Nutanix to Support Saudi Arabia’s Vision 2030 Sustainability Agenda

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Nutanix has reiterated its commitment to helping advance the sustainability objectives outlined in Saudi Vision 2030, which aims to overcome environmental challenges through measurable action and green initiatives.

“Firstly, we would like to congratulate Saudi Arabia’s Leadership and Government on the Kingdom’s renewable plans and green initiatives that has led to the great achievement of it advancing 24 ranks on the World Economic Forum’s Energy Transition Index and leading the Middle East region. The Regional Voluntary Carbon Market Co., the first of its kind initiative in the region, is just one example of Saudi’s leading role in reducing carbon emissions and supporting the global transition to net zero,” says Talal Al-Saif, Regional Sales Director for Central Gulf and Egypt at Nutanix.

“Data centre and digital infrastructures as a whole account for a substantial share of worldwide energy consumption with a considerable carbon footprint. Most analysts agree that hyperconverged infrastructures (HCI) is the best and most expedient way of reducing data centre energy consumption and carbon footprint. As a pioneer and established leader in HCI technology, Nutanix is committed to supporting Saudi’s sustainability efforts by modernising infrastructure across the Kingdom to address environmental, energy, and economic demands.”

As part of its efforts to promote digital sustainability, Nutanix recently introduced a Carbon and Power Estimator – a tool to help organisations understand how different factors can influence their environmental footprint by estimating annual power and emissions for various Nutanix solutions using Nutanix Validated Designs. The Estimator provides users with a report that helps illustrate how infrastructure choices can impact an environmental footprint with regard to power and emissions, with insights for developing more sustainable IT strategies. Based on user inputs regarding workloads, the efficiency of the data centre, and location, an organisation can conceptualise how IT choices can help them meet their sustainability goals.

Nutanix also sponsored an in-depth report to help business decision makers not only minimise energy costs but radically cut the carbon footprint of their data centre assets. The report examines in detail how different data centre technologies compare when businesses examine the pros and cons of looking to achieve their climate neutrality goals.

Key findings of this report include:

  • Alongside automation, innovative cooling systems and renewable energies, the transformation of traditional 3-Tier architectures towards next generation models – like hyperconverged infrastructures (HCI) – will be key to realising the savings potential in data centre energy consumption and carbon footprint.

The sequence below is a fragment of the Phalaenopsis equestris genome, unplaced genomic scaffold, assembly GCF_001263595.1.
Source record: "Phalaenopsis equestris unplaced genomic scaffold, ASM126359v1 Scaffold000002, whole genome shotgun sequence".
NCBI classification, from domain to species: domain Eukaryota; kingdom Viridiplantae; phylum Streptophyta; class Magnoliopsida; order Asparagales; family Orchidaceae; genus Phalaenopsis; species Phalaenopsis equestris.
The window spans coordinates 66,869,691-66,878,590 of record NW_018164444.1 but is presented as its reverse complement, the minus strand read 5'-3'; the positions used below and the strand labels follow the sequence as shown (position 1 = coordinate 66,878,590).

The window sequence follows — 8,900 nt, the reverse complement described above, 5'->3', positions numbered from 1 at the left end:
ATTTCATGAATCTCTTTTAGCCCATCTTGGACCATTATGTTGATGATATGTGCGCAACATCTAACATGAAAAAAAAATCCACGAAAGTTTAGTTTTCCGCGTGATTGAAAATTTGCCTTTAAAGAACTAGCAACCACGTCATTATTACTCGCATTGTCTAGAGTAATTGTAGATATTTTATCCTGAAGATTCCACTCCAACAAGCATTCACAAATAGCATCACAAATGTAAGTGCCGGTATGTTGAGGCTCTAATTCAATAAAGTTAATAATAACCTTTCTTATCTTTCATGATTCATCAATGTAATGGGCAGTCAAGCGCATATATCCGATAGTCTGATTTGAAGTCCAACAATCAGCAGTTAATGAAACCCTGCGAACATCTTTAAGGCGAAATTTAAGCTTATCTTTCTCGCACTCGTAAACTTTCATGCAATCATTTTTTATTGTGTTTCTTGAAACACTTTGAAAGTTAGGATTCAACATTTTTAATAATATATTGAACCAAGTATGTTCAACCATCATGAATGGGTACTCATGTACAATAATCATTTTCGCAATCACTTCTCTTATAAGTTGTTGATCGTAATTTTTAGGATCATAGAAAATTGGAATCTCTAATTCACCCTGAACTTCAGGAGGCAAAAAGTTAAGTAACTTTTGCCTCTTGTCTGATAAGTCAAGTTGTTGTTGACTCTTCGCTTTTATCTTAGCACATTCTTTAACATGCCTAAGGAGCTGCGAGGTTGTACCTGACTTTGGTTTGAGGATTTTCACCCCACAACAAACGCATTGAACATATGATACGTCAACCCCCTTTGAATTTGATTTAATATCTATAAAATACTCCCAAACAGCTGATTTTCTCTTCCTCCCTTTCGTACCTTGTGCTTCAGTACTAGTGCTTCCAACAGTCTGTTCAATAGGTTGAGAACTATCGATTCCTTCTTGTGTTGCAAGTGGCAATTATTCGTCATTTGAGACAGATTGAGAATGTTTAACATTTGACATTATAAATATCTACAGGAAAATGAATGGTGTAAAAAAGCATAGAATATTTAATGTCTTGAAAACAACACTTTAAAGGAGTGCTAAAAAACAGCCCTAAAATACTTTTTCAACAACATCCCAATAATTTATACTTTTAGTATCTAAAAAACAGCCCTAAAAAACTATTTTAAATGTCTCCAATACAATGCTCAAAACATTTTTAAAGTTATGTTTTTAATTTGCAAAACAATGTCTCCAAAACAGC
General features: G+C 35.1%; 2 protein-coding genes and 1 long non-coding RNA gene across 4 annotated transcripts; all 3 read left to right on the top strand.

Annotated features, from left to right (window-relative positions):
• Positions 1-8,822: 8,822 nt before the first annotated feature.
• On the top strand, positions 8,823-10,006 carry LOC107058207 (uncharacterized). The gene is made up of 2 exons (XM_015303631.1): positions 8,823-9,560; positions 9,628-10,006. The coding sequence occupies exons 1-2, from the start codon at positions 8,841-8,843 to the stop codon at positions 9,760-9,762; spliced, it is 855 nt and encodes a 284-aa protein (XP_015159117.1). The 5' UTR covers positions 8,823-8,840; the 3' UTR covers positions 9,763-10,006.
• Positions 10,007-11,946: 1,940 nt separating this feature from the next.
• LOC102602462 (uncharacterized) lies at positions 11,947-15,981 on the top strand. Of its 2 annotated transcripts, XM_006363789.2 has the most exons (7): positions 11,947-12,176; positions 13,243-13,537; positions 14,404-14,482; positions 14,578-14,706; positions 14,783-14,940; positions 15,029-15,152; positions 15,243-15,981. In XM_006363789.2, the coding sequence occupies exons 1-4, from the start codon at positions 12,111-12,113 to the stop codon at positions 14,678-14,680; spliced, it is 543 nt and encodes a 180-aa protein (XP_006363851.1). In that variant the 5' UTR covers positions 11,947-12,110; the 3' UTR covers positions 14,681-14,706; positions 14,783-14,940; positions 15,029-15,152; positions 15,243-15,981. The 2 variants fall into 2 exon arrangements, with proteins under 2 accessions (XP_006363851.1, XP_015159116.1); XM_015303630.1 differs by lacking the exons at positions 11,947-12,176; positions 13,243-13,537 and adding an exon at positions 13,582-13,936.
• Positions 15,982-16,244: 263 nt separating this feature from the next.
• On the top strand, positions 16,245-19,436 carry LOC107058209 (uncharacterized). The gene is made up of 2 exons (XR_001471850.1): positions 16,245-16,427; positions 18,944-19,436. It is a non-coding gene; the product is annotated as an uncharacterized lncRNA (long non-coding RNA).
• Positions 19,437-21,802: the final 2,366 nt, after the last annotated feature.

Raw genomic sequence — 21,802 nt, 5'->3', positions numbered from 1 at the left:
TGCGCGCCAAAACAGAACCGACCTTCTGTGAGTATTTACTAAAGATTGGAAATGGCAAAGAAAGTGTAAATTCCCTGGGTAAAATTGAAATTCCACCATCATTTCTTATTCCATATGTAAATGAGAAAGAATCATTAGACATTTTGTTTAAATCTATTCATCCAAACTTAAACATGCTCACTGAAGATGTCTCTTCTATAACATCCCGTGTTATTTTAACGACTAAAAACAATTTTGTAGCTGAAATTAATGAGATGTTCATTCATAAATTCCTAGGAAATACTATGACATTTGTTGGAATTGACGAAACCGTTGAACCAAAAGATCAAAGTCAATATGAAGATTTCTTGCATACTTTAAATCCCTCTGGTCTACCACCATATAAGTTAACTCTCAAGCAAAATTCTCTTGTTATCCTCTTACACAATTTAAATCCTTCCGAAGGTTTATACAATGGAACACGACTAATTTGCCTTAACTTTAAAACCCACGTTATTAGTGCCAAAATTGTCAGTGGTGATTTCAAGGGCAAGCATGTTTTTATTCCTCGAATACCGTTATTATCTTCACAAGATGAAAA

• In comparison to traditional 3-tier IT platforms, next generation HCI architectures could potentially reduce energy consumption and carbon footprint by roughly 27% per year.
  • By 2025 a full changeover to HCI across data centres in the Middle East & Africa could potentially save 4 TWh of energy and roughly 2.4 million tonnes of CO²e.
  • Large-scale co-location data centres offer a much lower PUE (Power Usage Effectiveness) factor than typical on-premise facilities. Switching these to HCI architectures could potentially boost energy saving towards 30-40%.
  • Next-generation co-location data centres could provide access to renewable energy through long-term Power Purchase Agreements (PPA) and so contribute to an organisation’s climate neutrality goal without having to invest in CO2 certificates.
  • Businesses planning the move towards an HCI architecture within their own on-premise data centres should also evaluate next generation cooling technologies as energy prices rise.
  • The data centre industry has delivered significant energy efficiency improvements over past decades and is now one of the most advanced in terms of both energy efficiency and decarbonis Nevertheless, future energy demand will rise substantially and will result in large amounts of carbon dioxide emissions. Innovative technologies, like HCI, could create considerable efficiency potentials and have a strong impact on energy cost savings.

“It’s important to recognise that the data centre industry has delivered significant energy efficiency improvements over past decades and is now one of the most advanced in terms of both energy efficiency and decarbonisation. That said it remains a major energy consumer and could do a lot better. Moreover, without significant change future energy demand will continue to rise and result in large amounts of carbon dioxide emissions. The answers to all this lie in innovative next generation data centre technologies, like HCI, which have been proven to work and which have the potential to deliver considerable efficiency gains with a significant impact on energy cost and climate change,” concludes Talal Al-Saif.

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